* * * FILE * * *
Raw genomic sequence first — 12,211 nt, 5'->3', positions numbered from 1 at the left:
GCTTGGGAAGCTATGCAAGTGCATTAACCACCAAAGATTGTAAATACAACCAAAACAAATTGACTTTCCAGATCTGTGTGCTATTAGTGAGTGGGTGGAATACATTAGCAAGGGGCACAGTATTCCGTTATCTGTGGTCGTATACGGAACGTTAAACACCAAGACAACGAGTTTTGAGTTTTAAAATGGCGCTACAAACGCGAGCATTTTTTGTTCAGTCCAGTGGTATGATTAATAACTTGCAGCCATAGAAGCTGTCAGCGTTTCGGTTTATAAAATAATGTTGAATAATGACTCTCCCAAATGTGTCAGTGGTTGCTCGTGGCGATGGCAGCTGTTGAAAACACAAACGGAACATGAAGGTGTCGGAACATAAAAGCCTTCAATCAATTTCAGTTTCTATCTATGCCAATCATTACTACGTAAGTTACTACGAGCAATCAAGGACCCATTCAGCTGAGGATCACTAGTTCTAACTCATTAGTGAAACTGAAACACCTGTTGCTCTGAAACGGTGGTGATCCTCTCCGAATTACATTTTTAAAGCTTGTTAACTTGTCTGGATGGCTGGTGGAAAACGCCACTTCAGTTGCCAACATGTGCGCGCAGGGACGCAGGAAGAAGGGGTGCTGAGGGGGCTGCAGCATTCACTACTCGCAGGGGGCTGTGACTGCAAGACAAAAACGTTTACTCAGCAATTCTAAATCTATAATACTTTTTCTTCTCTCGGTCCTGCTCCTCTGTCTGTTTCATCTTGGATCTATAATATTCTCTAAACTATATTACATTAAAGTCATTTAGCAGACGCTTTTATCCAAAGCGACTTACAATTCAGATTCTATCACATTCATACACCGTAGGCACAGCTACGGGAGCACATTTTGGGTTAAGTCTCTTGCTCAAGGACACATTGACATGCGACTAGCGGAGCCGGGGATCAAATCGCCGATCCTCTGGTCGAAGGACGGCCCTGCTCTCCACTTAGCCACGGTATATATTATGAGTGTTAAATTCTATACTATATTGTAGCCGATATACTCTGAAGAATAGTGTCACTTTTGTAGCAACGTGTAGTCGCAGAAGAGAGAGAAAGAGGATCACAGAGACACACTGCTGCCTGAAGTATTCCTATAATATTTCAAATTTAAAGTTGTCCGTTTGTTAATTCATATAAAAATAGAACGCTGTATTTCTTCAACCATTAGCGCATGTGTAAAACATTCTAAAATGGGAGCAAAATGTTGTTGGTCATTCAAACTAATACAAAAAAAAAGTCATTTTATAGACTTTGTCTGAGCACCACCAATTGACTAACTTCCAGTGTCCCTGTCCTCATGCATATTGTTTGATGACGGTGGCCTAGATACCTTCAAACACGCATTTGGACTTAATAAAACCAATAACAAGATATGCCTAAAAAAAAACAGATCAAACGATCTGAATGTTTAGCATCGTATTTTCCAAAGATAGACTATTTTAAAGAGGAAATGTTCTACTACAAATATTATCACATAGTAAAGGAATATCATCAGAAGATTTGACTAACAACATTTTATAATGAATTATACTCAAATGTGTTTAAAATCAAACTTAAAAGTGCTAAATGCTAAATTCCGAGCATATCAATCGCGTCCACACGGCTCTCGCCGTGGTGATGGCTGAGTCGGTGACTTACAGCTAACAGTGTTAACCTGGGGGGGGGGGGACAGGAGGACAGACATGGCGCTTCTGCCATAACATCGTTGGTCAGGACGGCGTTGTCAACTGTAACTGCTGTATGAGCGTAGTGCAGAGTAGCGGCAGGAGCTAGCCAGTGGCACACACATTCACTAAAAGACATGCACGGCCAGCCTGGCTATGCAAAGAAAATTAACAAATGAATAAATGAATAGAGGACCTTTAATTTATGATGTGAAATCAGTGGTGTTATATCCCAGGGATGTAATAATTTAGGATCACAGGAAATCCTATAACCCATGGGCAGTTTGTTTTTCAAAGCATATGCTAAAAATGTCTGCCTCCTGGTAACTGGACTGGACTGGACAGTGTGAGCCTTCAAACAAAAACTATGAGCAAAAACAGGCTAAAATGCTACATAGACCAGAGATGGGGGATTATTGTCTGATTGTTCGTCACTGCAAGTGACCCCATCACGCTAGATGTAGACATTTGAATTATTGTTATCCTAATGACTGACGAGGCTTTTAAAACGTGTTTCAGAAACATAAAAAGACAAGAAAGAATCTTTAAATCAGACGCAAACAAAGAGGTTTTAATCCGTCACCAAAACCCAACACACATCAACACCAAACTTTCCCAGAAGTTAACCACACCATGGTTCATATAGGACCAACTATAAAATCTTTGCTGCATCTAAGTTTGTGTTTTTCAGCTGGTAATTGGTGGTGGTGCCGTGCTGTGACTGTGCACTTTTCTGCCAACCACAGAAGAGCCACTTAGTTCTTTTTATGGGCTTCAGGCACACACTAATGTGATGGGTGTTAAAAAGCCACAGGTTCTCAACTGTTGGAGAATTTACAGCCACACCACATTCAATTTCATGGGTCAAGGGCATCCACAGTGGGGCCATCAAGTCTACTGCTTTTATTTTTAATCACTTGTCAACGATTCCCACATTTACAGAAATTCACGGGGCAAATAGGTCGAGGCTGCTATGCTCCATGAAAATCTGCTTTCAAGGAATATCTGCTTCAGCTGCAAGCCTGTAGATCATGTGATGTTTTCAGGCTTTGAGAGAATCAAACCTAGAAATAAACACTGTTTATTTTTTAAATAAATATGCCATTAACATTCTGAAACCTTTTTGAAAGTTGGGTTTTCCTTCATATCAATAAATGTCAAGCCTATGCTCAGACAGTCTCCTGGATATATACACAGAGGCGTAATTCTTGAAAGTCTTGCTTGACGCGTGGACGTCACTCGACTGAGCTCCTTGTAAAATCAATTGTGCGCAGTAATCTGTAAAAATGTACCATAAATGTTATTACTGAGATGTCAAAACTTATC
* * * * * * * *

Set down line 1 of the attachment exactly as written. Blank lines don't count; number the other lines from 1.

Raw genomic sequence first — 12,211 nt, 5'->3', positions numbered from 1 at the left: